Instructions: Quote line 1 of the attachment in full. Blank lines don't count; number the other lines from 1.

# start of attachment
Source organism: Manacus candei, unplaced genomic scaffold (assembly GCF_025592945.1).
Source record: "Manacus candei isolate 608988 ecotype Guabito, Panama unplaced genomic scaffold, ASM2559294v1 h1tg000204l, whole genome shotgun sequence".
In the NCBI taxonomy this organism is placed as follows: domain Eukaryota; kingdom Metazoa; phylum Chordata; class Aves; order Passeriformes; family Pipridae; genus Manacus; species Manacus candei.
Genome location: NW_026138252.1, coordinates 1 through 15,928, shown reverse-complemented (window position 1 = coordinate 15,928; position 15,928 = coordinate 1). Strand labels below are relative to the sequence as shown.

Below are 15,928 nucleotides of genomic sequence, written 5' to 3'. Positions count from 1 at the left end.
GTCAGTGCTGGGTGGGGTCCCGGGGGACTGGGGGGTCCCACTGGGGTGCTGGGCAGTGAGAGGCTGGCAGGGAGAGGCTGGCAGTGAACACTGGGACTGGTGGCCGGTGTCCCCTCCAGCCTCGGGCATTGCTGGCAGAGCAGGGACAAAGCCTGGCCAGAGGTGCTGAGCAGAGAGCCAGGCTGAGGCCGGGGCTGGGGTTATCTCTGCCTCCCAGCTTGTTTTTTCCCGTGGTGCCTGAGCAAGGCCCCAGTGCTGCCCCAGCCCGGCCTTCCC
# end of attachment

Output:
Source organism: Manacus candei, unplaced genomic scaffold (assembly GCF_025592945.1).